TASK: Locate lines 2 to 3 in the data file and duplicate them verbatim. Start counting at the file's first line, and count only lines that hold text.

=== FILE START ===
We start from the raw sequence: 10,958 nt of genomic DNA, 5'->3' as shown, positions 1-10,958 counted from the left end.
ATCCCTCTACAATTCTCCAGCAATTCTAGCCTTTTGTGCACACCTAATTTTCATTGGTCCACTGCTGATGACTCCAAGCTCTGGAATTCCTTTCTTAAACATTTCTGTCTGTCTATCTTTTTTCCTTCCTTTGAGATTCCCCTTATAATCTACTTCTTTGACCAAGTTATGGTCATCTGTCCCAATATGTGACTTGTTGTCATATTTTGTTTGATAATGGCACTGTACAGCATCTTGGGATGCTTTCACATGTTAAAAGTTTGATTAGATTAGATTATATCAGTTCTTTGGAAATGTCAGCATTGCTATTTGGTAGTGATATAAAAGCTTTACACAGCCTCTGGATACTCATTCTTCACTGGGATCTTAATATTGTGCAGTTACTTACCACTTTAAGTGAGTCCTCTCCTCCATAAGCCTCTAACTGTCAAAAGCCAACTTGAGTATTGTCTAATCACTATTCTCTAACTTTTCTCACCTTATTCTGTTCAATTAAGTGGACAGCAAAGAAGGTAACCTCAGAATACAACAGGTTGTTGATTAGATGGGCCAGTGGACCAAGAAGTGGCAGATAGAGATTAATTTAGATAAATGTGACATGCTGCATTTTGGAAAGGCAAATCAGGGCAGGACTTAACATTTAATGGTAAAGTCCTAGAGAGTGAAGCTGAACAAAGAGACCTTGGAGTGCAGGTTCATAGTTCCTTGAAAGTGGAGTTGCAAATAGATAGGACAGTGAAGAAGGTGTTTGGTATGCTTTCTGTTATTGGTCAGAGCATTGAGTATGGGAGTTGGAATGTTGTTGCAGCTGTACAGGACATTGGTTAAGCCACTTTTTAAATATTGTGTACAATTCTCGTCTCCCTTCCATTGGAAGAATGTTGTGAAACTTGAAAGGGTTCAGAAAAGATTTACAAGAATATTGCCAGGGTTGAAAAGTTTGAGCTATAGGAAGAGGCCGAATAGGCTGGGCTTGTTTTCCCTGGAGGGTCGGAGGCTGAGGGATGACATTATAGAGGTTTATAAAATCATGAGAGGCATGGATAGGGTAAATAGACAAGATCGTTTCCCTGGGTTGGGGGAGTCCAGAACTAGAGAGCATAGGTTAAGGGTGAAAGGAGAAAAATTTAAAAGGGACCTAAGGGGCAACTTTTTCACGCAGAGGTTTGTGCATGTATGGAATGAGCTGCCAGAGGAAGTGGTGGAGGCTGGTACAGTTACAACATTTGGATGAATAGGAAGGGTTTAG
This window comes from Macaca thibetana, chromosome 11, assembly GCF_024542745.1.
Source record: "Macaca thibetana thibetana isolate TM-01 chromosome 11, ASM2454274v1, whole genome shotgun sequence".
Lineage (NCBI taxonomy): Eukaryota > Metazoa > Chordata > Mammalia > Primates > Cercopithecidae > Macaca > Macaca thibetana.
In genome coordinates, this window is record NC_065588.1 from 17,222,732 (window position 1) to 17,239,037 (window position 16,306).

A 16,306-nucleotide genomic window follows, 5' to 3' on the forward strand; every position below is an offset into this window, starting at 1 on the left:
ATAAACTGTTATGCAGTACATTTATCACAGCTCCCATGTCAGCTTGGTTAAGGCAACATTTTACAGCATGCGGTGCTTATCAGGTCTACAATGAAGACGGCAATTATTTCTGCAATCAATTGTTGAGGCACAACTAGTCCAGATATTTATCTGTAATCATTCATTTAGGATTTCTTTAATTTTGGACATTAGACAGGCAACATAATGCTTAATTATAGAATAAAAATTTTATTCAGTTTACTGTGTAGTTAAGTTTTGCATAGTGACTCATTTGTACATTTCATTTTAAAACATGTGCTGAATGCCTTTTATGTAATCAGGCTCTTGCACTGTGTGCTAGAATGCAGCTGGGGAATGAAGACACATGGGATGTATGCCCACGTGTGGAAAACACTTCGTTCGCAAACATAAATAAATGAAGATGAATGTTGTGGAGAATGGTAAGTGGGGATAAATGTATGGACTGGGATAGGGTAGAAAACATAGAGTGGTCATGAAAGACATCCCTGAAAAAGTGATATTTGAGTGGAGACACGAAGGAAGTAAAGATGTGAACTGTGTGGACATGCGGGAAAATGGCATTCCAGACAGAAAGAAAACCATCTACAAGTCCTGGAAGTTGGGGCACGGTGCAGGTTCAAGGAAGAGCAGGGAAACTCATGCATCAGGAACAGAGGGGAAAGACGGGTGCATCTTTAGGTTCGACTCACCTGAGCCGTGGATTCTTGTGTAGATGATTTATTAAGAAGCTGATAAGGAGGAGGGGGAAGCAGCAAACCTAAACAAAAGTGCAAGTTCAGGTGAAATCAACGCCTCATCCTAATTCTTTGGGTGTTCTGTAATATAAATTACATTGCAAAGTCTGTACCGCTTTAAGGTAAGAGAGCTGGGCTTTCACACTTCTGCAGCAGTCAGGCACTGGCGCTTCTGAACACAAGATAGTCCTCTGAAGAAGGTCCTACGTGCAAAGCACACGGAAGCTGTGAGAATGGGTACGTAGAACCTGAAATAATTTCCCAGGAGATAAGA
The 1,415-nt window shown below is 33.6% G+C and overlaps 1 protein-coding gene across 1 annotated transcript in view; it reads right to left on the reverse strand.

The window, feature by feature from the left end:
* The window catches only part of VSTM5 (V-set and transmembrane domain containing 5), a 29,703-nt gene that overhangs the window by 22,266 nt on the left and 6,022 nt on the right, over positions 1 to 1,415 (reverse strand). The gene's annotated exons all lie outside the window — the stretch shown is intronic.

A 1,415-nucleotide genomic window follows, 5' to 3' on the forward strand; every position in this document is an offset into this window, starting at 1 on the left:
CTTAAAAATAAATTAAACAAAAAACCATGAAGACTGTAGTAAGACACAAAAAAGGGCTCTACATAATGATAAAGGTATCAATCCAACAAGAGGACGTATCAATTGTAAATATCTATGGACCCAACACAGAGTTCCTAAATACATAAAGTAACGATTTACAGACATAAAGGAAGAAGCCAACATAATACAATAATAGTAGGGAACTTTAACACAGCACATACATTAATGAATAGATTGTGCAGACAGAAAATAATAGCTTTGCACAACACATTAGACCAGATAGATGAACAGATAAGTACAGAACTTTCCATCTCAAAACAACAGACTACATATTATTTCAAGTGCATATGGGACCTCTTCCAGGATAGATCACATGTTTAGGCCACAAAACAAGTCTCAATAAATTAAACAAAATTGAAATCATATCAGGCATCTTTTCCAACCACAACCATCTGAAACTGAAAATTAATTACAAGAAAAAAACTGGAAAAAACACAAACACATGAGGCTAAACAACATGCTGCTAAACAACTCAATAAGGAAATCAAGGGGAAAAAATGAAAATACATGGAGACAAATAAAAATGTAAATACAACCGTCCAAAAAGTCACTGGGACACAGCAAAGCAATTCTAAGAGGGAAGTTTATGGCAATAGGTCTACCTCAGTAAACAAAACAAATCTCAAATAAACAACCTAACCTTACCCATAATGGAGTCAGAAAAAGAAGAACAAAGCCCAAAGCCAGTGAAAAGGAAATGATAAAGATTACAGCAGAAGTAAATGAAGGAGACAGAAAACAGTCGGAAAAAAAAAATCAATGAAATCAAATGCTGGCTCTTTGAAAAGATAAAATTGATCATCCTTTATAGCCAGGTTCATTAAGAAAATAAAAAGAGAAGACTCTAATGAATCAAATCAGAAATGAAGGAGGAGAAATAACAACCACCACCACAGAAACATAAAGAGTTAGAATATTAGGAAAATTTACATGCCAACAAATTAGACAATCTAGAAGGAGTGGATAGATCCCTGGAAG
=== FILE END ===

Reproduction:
ATCCCTCTACAATTCTCCAGCAATTCTAGCCTTTTGTGCACACCTAATTTTCATTGGTCCACTGCTGATGACTCCAAGCTCTGGAATTCCTTTCTTAAACATTTCTGTCTGTCTATCTTTTTTCCTTCCTTTGAGATTCCCCTTATAATCTACTTCTTTGACCAAGTTATGGTCATCTGTCCCAATATGTGACTTGTTGTCATATTTTGTTTGATAATGGCACTGTACAGCATCTTGGGATGCTTTCACATGTTAAAAGTTTGATTAGATTAGATTATATCAGTTCTTTGGAAATGTCAGCATTGCTATTTGGTAGTGATATAAAAGCTTTACACAGCCTCTGGATACTCATTCTTCACTGGGATCTTAATATTGTGCAGTTACTTACCACTTTAAGTGAGTCCTCTCCTCCATAAGCCTCTAACTGTCAAAAGCCAACTTGAGTATTGTCTAATCACTATTCTCTAACTTTTCTCACCTTATTCTGTTCAATTAAGTGGACAGCAAAGAAGGTAACCTCAGAATACAACAGGTTGTTGATTAGATGGGCCAGTGGACCAAGAAGTGGCAGATAGAGATTAATTTAGATAAATGTGACATGCTGCATTTTGGAAAGGCAAATCAGGGCAGGACTTAACATTTAATGGTAAAGTCCTAGAGAGTGAAGCTGAACAAAGAGACCTTGGAGTGCAGGTTCATAGTTCCTTGAAAGTGGAGTTGCAAATAGATAGGACAGTGAAGAAGGTGTTTGGTATGCTTTCTGTTATTGGTCAGAGCATTGAGTATGGGAGTTGGAATGTTGTTGCAGCTGTACAGGACATTGGTTAAGCCACTTTTTAAATATTGTGTACAATTCTCGTCTCCCTTCCATTGGAAGAATGTTGTGAAACTTGAAAGGGTTCAGAAAAGATTTACAAGAATATTGCCAGGGTTGAAAAGTTTGAGCTATAGGAAGAGGCCGAATAGGCTGGGCTTGTTTTCCCTGGAGGGTCGGAGGCTGAGGGATGACATTATAGAGGTTTATAAAATCATGAGAGGCATGGATAGGGTAAATAGACAAGATCGTTTCCCTGGGTTGGGGGAGTCCAGAACTAGAGAGCATAGGTTAAGGGTGAAAGGAGAAAAATTTAAAAGGGACCTAAGGGGCAACTTTTTCACGCAGAGGTTTGTGCATGTATGGAATGAGCTGCCAGAGGAAGTGGTGGAGGCTGGTACAGTTACAACATTTGGATGAATAGGAAGGGTTTAG
This window comes from Macaca thibetana, chromosome 11, assembly GCF_024542745.1.